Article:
Real news can be honest, hopeful, credible, constructive.
What is the Monitor difference? Tackling the tough headlines – with humanity. Listening to sources – with respect. Seeing the story that others are missing by reporting what so often gets overlooked: the values that connect us. That’s Monitor reporting – news that changes how you see the world.

Dear Reader,

About a year ago, I happened upon this statement about the Monitor in the Harvard Business Review – under the charming heading of “do things that don’t interest you”:

“Many things that end up” being meaningful, writes social scientist Joseph Grenny, “have come from conference workshops, articles, or online videos that began as a chore and ended with an insight. My work in Kenya, for example, was heavily influenced by a Christian Science Monitor article I had forced myself to read 10 years earlier. Sometimes, we call things ‘boring’ simply because they lie outside the box we are currently in.”

If you were to come up with a punchline to a joke about the Monitor, that would probably be it. We’re seen as being global, fair, insightful, and perhaps a bit too earnest. We’re the bran muffin of journalism.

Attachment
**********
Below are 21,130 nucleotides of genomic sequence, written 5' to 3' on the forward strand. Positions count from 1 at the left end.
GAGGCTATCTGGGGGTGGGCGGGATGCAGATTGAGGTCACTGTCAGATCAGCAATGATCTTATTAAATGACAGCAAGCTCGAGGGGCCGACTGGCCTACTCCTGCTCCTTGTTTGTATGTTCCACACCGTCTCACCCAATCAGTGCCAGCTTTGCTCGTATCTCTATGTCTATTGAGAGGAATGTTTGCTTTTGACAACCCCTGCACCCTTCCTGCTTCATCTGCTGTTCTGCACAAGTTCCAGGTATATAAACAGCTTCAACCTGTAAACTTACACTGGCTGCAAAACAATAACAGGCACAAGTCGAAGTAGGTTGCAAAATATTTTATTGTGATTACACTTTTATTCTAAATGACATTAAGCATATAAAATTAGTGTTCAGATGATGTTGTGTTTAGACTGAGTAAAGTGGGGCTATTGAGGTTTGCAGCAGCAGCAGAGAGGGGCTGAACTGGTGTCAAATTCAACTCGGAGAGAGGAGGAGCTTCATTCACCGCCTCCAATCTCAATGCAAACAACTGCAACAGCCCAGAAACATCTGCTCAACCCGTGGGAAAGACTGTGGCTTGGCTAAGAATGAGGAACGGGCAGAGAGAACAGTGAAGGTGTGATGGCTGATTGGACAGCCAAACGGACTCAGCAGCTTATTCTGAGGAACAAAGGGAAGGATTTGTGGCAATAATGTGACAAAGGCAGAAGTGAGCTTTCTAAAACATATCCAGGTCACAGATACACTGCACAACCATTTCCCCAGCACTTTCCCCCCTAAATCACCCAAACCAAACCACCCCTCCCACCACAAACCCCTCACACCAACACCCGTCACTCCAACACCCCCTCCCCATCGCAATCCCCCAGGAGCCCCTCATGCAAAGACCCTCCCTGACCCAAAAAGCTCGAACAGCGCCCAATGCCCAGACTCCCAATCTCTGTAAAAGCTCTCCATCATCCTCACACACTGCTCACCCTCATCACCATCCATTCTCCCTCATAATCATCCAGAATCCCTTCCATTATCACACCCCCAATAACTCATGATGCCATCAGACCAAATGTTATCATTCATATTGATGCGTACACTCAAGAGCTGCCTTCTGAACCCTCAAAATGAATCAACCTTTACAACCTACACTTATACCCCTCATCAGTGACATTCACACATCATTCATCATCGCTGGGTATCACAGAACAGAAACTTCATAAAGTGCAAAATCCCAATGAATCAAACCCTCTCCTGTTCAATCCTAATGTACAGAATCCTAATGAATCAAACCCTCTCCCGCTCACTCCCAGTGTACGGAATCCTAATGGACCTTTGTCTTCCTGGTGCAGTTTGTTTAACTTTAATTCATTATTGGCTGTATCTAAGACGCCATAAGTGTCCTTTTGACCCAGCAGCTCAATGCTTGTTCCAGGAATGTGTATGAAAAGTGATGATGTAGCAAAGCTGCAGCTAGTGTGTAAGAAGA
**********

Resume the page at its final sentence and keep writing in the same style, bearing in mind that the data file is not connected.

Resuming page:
But you know what? We change lives. And I’m going to argue that we change lives precisely because we force open that too-small box that most human beings think they live in.

The Monitor is a peculiar little publication that’s hard for the world to figure out. We’re run by a church, but we’re not only for church members and we’re not about converting people. We’re known as being fair even as the world becomes as polarized as at any time since the newspaper’s founding in 1908.

We have a mission beyond circulation, we want to bridge divides. We’re about kicking down the door of thought everywhere and saying, “You are bigger and more capable than you realize. And we can prove it.”

If you’re looking for bran muffin journalism, you can subscribe to the Monitor for $15. You’ll get the Monitor Weekly magazine, the Monitor Daily email, and unlimited access to CSMonitor.com.

QR Code to Low-level traffic stops decrease; Saudi women in the workplace increase
Read this article in
QR Code to Subscription page
Start your subscription today